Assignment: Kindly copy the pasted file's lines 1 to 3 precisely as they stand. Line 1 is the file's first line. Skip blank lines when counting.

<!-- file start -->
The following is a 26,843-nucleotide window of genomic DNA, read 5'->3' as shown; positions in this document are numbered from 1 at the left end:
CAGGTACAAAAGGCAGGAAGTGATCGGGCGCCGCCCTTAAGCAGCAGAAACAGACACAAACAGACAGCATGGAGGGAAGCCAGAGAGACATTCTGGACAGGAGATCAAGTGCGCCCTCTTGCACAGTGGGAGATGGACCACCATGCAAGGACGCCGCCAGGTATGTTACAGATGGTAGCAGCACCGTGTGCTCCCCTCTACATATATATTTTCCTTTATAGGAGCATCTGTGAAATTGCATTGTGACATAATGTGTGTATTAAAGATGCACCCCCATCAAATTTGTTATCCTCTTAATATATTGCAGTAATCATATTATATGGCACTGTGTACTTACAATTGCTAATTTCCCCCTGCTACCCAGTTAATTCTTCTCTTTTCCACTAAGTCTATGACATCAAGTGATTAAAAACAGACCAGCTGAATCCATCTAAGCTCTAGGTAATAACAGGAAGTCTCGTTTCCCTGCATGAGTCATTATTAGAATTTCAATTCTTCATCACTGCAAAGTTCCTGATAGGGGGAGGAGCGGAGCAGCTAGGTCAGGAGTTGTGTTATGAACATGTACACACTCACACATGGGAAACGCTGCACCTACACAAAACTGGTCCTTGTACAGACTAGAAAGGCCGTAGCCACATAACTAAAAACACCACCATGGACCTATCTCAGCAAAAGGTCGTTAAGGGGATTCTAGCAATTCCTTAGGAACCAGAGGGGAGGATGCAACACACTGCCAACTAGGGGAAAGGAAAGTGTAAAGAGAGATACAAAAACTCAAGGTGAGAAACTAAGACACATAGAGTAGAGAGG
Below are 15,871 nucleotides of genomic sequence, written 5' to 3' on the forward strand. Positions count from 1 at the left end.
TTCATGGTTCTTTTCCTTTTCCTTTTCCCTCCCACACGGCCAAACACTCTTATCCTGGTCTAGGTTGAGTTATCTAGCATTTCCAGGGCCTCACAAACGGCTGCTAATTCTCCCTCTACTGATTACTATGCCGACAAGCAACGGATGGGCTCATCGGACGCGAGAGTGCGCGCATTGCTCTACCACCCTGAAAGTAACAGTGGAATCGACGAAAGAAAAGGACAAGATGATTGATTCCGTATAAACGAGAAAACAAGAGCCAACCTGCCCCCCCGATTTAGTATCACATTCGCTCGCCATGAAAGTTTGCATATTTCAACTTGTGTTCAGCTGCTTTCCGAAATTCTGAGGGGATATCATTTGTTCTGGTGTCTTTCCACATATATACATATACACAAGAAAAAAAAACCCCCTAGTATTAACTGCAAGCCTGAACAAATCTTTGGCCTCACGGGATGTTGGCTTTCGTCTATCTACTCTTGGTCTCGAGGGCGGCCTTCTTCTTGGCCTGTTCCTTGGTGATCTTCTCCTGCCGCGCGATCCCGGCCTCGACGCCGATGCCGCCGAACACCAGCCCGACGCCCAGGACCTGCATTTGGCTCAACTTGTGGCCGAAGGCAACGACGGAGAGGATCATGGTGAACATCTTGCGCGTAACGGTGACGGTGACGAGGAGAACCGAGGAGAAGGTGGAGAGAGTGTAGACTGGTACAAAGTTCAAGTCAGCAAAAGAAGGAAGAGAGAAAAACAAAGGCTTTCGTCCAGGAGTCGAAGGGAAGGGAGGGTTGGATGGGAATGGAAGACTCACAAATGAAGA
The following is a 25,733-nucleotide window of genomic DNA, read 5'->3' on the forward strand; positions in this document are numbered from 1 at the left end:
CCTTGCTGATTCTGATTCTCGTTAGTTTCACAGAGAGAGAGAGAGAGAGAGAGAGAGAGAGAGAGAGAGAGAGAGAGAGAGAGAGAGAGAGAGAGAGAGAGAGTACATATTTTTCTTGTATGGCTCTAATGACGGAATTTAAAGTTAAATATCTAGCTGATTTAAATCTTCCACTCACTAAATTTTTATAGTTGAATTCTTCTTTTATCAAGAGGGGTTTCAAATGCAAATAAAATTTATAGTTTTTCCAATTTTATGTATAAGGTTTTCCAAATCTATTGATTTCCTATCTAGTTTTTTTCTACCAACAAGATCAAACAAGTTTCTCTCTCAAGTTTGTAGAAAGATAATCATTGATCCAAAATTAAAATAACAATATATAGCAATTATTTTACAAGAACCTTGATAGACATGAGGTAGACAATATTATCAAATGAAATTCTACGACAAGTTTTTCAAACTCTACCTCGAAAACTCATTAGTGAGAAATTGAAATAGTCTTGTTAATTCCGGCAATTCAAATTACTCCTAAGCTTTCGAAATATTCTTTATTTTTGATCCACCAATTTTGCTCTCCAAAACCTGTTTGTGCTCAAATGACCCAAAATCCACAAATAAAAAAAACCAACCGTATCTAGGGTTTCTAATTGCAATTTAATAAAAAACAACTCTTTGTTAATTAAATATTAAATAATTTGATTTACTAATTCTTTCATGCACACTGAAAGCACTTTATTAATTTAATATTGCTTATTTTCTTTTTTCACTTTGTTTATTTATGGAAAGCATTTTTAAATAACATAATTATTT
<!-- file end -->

The following is a 26,843-nucleotide window of genomic DNA, read 5'->3' as shown; positions in this document are numbered from 1 at the left end:
CAGGTACAAAAGGCAGGAAGTGATCGGGCGCCGCCCTTAAGCAGCAGAAACAGACACAAACAGACAGCATGGAGGGAAGCCAGAGAGACATTCTGGACAGGAGATCAAGTGCGCCCTCTTGCACAGTGGGAGATGGACCACCATGCAAGGACGCCGCCAGGTATGTTACAGATGGTAGCAGCACCGTGTGCTCCCCTCTACATATATATTTTCCTTTATAGGAGCATCTGTGAAATTGCATTGTGACATAATGTGTGTATTAAAGATGCACCCCCATCAAATTTGTTATCCTCTTAATATATTGCAGTAATCATATTATATGGCACTGTGTACTTACAATTGCTAATTTCCCCCTGCTACCCAGTTAATTCTTCTCTTTTCCACTAAGTCTATGACATCAAGTGATTAAAAACAGACCAGCTGAATCCATCTAAGCTCTAGGTAATAACAGGAAGTCTCGTTTCCCTGCATGAGTCATTATTAGAATTTCAATTCTTCATCACTGCAAAGTTCCTGATAGGGGGAGGAGCGGAGCAGCTAGGTCAGGAGTTGTGTTATGAACATGTACACACTCACACATGGGAAACGCTGCACCTACACAAAACTGGTCCTTGTACAGACTAGAAAGGCCGTAGCCACATAACTAAAAACACCACCATGGACCTATCTCAGCAAAAGGTCGTTAAGGGGATTCTAGCAATTCCTTAGGAACCAGAGGGGAGGATGCAACACACTGCCAACTAGGGGAAAGGAAAGTGTAAAGAGAGATACAAAAACTCAAGGTGAGAAACTAAGACACATAGAGTAGAGAGG
Below are 15,871 nucleotides of genomic sequence, written 5' to 3' on the forward strand. Positions count from 1 at the left end.